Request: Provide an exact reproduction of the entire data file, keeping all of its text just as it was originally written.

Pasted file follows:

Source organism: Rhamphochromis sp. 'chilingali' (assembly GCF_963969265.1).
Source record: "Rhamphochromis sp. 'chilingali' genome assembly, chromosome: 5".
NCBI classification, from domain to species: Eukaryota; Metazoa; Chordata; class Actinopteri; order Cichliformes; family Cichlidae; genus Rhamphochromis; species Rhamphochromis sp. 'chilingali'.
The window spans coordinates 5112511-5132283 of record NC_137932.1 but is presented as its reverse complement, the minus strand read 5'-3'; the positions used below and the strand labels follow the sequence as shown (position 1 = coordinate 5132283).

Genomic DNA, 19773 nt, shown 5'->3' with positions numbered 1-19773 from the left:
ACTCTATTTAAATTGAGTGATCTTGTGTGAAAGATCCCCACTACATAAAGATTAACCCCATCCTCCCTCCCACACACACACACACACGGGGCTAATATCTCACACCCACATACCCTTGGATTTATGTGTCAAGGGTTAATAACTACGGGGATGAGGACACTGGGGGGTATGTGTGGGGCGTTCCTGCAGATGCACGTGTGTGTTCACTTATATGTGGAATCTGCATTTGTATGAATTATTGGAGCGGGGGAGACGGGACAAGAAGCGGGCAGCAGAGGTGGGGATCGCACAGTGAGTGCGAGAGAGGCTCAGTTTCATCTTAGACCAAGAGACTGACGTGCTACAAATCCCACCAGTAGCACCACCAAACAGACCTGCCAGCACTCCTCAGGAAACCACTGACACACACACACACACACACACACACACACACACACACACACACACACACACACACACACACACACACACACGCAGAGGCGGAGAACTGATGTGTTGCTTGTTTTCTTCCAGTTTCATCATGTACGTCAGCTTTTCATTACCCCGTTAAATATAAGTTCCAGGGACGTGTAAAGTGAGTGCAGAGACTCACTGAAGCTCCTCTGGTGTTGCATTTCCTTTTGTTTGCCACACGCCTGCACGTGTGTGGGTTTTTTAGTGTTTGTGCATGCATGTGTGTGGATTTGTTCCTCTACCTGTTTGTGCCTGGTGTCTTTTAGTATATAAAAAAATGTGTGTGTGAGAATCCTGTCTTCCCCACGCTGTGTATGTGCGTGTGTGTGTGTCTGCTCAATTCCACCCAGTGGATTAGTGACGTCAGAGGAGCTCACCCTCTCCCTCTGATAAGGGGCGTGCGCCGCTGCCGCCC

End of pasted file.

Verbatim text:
Source organism: Rhamphochromis sp. 'chilingali' (assembly GCF_963969265.1).
Source record: "Rhamphochromis sp. 'chilingali' genome assembly, chromosome: 5".
NCBI classification, from domain to species: Eukaryota; Metazoa; Chordata; class Actinopteri; order Cichliformes; family Cichlidae; genus Rhamphochromis; species Rhamphochromis sp. 'chilingali'.
The window spans coordinates 5112511-5132283 of record NC_137932.1 but is presented as its reverse complement, the minus strand read 5'-3'; the positions used below and the strand labels follow the sequence as shown (position 1 = coordinate 5132283).

Genomic DNA, 19773 nt, shown 5'->3' with positions numbered 1-19773 from the left:
ACTCTATTTAAATTGAGTGATCTTGTGTGAAAGATCCCCACTACATAAAGATTAACCCCATCCTCCCTCCCACACACACACACACACGGGGCTAATATCTCACACCCACATACCCTTGGATTTATGTGTCAAGGGTTAATAACTACGGGGATGAGGACACTGGGGGGTATGTGTGGGGCGTTCCTGCAGATGCACGTGTGTGTTCACTTATATGTGGAATCTGCATTTGTATGAATTATTGGAGCGGGGGAGACGGGACAAGAAGCGGGCAGCAGAGGTGGGGATCGCACAGTGAGTGCGAGAGAGGCTCAGTTTCATCTTAGACCAAGAGACTGACGTGCTACAAATCCCACCAGTAGCACCACCAAACAGACCTGCCAGCACTCCTCAGGAAACCACTGACACACACACACACACACACACACACACACACACACACACACACACACACACACACACACACACACACACACGCAGAGGCGGAGAACTGATGTGTTGCTTGTTTTCTTCCAGTTTCATCATGTACGTCAGCTTTTCATTACCCCGTTAAATATAAGTTCCAGGGACGTGTAAAGTGAGTGCAGAGACTCACTGAAGCTCCTCTGGTGTTGCATTTCCTTTTGTTTGCCACACGCCTGCACGTGTGTGGGTTTTTTAGTGTTTGTGCATGCATGTGTGTGGATTTGTTCCTCTACCTGTTTGTGCCTGGTGTCTTTTAGTATATAAAAAAATGTGTGTGTGAGAATCCTGTCTTCCCCACGCTGTGTATGTGCGTGTGTGTGTGTCTGCTCAATTCCACCCAGTGGATTAGTGACGTCAGAGGAGCTCACCCTCTCCCTCTGATAAGGGGCGTGCGCCGCTGCCGCCC